Laura Pekarik bakes cupcakes and sells them from a food truck. Her truck provided a great opportunity, letting her open a business without having to spend big to hire a staff and rent space in a building.
"Instead of renting a whole brick and mortar and managing a team of people, it was just me and one baker," she explains.
But increased regulations, such as new rules that forbid trucks to park near established restaurants, make life hard for people like Pekarik.
"It became ever more difficult to find parking locations when we went to the city (Chicago) to try to sell our cupcakes," she says. "I would have customers calling me trying to find us and I was like, I'm trying to find a parking spot! I'll post as soon as I land."
Jumping through hurdles like that forced her to waste gas, money and time, so she cut back her business and rarely, if ever, drives to Chicago. "Every moment that we're driving around and not parked in a location with our window open meant that we couldn't sell."
Food truck operator Joey Vanoni is tortured by regulations, too. He sells pizza in Baltimore.
That rescued him from unemployment. After serving in Afghanistan, he couldn't find a job. But then he learned about food trucks. "It really started taking off right around the recession ... 2008," he told me for my YouTube video this week. "A lot of restaurant entrepreneurs — capital they had was not enough to go out and start a restaurant on their own. Banks weren't willing to give loans. So the food truck phenomenon really took off."
But now Baltimore's anti-food truck rules make that harder. Vanoni is not allowed to park within 300 feet of any established restaurant selling the same product. Since there are pizza restaurants all over town, that leaves him few places to park.
Why do bureaucrats create hurdles like that?
People who trust government assume it's to reduce congestion, or something like that.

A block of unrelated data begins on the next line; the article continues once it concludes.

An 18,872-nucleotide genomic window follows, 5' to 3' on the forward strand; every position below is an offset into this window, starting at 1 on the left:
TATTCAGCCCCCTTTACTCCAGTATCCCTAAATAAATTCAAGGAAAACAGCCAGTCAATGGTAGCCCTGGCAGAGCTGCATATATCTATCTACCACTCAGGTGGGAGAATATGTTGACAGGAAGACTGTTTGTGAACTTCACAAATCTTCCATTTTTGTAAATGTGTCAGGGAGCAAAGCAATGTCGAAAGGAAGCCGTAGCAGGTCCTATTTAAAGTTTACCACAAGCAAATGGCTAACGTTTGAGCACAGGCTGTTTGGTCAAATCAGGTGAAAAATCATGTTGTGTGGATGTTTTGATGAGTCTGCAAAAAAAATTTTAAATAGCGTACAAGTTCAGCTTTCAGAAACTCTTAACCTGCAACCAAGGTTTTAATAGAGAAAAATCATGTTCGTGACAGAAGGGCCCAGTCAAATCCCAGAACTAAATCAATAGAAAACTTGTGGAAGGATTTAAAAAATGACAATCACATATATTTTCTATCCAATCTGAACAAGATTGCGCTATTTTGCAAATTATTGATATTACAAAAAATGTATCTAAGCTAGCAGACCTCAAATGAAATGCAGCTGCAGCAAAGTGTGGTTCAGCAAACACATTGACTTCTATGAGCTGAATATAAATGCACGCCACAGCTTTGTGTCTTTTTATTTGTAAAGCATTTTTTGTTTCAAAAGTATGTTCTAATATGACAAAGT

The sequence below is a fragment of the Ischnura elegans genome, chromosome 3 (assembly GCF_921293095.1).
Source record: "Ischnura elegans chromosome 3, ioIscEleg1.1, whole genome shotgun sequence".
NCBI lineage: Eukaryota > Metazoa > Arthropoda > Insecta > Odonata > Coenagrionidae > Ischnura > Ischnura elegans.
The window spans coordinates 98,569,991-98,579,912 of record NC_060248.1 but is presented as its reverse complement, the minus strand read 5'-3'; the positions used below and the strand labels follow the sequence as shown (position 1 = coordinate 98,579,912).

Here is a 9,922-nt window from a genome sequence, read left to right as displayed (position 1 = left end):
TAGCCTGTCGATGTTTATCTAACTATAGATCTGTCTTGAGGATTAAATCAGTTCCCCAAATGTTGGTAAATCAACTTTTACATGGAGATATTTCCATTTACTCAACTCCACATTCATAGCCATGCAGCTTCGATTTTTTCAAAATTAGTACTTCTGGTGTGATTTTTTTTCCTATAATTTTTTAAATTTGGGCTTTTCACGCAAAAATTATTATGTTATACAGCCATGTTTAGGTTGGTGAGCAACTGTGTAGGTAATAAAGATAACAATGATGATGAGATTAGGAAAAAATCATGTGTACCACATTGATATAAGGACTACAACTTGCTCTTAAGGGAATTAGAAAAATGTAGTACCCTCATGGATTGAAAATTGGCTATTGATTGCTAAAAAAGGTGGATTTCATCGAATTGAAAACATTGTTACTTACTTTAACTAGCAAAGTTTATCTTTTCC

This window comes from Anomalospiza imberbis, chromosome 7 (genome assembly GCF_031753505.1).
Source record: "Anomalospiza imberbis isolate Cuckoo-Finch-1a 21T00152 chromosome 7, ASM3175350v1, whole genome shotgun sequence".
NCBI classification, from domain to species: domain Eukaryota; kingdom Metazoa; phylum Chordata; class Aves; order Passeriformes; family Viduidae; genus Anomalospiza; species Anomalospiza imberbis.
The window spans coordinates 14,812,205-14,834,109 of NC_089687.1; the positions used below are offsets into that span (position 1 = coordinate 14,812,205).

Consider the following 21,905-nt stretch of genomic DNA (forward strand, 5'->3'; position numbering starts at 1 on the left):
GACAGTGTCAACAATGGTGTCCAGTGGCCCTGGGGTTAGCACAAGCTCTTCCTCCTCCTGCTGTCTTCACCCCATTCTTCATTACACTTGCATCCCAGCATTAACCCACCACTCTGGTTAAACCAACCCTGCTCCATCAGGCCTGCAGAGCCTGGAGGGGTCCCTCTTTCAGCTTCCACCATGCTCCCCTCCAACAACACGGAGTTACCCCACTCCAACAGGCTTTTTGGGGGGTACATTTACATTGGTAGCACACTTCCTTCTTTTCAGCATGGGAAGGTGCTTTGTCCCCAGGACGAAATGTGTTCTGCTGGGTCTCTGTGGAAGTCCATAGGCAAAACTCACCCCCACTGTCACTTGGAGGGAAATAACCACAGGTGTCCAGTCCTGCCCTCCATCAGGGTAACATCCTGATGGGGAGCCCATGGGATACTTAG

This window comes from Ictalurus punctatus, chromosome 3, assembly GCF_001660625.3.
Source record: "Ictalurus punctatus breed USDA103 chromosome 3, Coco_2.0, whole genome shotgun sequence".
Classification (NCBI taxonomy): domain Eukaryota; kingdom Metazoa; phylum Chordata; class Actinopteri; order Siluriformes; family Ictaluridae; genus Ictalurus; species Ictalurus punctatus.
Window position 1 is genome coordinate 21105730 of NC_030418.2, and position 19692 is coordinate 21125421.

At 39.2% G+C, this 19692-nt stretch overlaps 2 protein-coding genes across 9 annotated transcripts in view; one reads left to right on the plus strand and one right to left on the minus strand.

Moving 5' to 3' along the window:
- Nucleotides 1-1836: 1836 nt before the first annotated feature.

But the real purpose is to protect already-established restaurants. They don't like competition. No business does.
They shouldn't have to face such competition, argues Chicago Alderman Tom Tunney. He sets food truck parking rules in his district.
"A brick and mortar is a much more stable enterprise," he says. "I'm going to be prejudicial towards those kinds of businesses."
Tunney has another reason "to be prejudicial." He owns brick and mortar restaurants in the area. At least he discloses that.
Regulations that limit food truck operations are a protectionist scam, says Dick Carpenter of the libertarian law firm Institute for Justice. Carpenter says such rules are "a bottleneck" that established businesses use to kill competition.
The rules, like demands for licensing of florists, moving companies, hair dressers, tour guides, etc., are passed by politicians. But often these politicians are in cahoots with owners of established businesses.
"But in the case of food trucks, is the competition fair?" I asked Carpenter. "The guy who opened the restaurant and had to pay real estate taxes — and pay for his building. Isn't he getting ripped off by these new guys?"
"That assumes the food truck operator doesn't pay expenses of the same type," answered Carpenter, but they do. "Food truck operators pay taxes, they pay rents, and through their rents they pay property taxes."
With the help of the Institute for Justice, Pekarik and Vanoni are suing Chicago and Baltimore, arguing that it's unconstitutional for regulators to favor one industry over another.
It's been a long battle, says Carpenter. "This case with Laura: five years and going." Food truck owners face very organized opposition, he adds. "The restaurant association has so much influence over those who are elected officials."
All these battles against "bottleneckers" are important, argues the Institute, because Americans have a right to economic liberty — the right to earn a living in an occupation of their choice, free from excessive government interference.
Getting rid of that interference will give us all more choices, even if it's just one cupcake and pizza slice at a time.